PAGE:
The following is a post from Hart Van Santvoord, TIG Global Search Marketing Manager.
Google announcements always create a stir. We all rely so heavily on traffic from their variety of products and it only makes sense that, when Google speaks, we listen…and then wildly speculate about how the SEO landscape has changed as we know it. Google’s latest announcement regarding Place page evolution was no exception. But, now that the dust has settled, let’s take a step back and think about what this means.
First, what we do know:
- Only reviews from Google users are now displayed on Google Place pages
- 3rd party reviews have been removed from Place pages
- 3rd party reviews are still included in Place Search results in some cases
- Links to review sites are still included in both Place Search results and on Place pages
- Additional details added by business owners appear to have been removed from Place pages
- More prevalent “Write a review” and “Upload a photo” buttons are now included
Now for the speculation and why I don’t agree with all of it:
- “Google is only considering reviews by Google users in their ranking algorithm” – Google has made it abundantly clear they are looking to grow their community of users and grow the interactions amongst those users. It is true they are no longer showing review content on Place pages from other review platforms. However, they are still linking to these sites and are still including content from, at least, Yelp.com in Place Search results. The problem for Google is that they don’t have nearly as much review content as TripAdvisor, Yelp or others. If they can continue to grow their review content, I do expect Google reviews to weigh more heavily than reviews from other sites. However, if Google is committed to increasing user experience, I find it very hard to believe they will ignore quantity and sentiment of reviews from other reputable sources.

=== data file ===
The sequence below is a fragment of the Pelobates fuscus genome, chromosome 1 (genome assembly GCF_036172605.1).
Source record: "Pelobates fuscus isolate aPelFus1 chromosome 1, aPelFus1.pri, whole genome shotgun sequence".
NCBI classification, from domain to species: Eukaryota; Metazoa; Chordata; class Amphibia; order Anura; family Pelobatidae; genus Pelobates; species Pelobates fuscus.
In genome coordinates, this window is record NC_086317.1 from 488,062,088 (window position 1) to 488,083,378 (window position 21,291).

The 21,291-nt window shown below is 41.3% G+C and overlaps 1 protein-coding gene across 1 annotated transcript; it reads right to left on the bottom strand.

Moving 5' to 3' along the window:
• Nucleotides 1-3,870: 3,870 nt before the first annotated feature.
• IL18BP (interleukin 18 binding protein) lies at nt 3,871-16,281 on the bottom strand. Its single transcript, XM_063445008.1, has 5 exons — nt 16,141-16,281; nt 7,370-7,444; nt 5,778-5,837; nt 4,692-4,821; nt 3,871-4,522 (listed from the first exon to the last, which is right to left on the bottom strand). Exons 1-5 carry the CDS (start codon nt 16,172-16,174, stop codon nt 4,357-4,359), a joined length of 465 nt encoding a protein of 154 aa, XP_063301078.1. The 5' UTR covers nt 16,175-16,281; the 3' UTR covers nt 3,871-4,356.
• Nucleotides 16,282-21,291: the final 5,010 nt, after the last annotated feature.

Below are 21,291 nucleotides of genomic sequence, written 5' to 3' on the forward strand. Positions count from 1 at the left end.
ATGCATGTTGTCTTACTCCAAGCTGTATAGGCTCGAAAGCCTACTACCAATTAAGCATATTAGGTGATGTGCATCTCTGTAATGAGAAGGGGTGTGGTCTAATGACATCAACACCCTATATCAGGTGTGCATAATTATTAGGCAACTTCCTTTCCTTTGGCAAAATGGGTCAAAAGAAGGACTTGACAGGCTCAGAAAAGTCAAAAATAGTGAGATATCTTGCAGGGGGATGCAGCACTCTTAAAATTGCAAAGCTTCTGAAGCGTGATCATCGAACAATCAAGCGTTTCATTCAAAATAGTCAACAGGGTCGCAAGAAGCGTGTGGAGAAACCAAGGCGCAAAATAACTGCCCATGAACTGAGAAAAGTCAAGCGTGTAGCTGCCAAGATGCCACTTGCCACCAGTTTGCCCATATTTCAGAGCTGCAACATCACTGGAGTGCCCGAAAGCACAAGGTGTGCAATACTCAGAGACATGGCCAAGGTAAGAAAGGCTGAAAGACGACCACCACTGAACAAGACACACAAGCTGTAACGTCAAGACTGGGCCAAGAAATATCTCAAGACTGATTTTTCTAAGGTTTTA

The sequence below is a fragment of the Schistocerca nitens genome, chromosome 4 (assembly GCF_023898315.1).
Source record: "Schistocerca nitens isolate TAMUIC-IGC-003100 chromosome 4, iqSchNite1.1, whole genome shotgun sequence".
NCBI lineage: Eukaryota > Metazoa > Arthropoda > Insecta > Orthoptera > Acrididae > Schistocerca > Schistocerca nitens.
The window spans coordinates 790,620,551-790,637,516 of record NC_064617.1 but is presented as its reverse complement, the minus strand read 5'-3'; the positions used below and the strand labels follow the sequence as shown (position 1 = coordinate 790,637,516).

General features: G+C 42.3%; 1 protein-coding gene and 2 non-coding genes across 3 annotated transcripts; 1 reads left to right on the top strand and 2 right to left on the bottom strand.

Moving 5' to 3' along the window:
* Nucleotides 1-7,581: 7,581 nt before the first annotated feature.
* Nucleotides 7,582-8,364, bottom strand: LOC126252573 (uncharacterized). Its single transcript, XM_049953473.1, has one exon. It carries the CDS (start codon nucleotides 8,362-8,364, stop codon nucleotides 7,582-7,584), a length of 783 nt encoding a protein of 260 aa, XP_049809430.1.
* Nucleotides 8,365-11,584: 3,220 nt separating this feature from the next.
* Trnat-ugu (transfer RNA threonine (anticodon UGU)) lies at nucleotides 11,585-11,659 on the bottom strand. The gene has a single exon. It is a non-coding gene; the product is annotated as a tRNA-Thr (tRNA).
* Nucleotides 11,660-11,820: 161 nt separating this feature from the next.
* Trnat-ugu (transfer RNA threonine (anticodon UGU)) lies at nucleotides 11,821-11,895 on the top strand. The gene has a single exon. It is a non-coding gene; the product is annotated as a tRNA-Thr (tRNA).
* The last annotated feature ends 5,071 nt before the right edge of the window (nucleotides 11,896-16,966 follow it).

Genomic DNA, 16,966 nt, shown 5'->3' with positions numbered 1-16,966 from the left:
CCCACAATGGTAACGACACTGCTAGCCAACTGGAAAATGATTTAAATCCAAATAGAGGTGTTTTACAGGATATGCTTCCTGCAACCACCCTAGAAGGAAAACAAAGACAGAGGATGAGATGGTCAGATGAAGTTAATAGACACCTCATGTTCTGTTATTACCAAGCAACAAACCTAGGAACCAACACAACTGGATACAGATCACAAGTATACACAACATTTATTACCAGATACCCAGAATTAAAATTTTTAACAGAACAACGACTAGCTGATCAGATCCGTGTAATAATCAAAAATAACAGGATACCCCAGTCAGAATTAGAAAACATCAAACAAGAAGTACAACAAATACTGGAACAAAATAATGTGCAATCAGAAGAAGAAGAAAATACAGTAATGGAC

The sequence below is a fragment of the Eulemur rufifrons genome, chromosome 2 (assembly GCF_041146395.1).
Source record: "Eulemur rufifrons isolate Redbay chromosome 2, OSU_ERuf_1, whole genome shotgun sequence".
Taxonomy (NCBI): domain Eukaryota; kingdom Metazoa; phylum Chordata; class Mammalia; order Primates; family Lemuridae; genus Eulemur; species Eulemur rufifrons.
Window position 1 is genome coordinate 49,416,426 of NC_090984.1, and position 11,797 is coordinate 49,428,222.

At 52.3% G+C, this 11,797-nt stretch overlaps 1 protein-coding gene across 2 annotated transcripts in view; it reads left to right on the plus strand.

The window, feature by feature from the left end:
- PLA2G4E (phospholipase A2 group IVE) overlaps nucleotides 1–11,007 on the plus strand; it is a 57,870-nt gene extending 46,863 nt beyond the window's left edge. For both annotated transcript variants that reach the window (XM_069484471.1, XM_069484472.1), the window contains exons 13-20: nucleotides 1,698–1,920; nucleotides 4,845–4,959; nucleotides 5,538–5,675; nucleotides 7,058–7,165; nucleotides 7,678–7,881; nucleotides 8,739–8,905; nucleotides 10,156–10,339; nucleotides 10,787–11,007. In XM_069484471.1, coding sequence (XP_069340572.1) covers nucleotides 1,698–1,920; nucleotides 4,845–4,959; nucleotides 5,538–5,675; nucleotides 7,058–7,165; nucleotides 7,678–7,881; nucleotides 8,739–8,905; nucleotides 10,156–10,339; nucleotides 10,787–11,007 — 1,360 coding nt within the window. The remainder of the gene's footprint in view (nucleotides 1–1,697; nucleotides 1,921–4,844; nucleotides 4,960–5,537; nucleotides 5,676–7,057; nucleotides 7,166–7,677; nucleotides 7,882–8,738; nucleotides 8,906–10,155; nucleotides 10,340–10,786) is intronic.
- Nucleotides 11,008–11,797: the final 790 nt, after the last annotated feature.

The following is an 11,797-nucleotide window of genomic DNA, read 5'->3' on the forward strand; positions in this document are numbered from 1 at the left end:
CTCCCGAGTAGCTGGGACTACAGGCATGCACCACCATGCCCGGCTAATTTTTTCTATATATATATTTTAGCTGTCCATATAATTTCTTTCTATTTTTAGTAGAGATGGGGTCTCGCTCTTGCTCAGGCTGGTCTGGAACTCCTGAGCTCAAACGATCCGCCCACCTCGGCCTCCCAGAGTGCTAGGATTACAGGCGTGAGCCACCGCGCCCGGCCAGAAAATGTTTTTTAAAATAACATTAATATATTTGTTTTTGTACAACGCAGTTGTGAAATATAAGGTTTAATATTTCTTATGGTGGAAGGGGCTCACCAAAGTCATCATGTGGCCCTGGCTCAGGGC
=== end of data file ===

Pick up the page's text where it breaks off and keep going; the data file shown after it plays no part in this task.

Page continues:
- “Google is no longer looking at citations” – Local search is a complicated landscape. We’ve all experienced the frustration of having an employee’s cell phone or the address of the barber shop next door listed incorrectly on our Google Place page. Yes, Google has made many improvements, but one of the main reasons for these improvements is their ability to reference citations (anywhere a business’s address or phone number is listed) from high quality sources across the web. Think of it as the link building of local search. The more accurate citations you have on high quality sites, the better. Until Google guarantees 100% accuracy, 24/7, 365, dynamically updating as businesses open, close, move, etc. this won’t change.
Now that we’ve addressed some of the concerns around the evolution of Place pages, we hope everyone can breathe a little easier. Continue with your local search strategy, inclusive of citation creation. It may also make sense to encourage guests to leave reviews on Google in addition to TripAdvisor and others.
We’ll keep an eye on this interface change as it develops, so circle back to the blog for thoughts and opinions. As always, please make use of the comments section below to weigh in!
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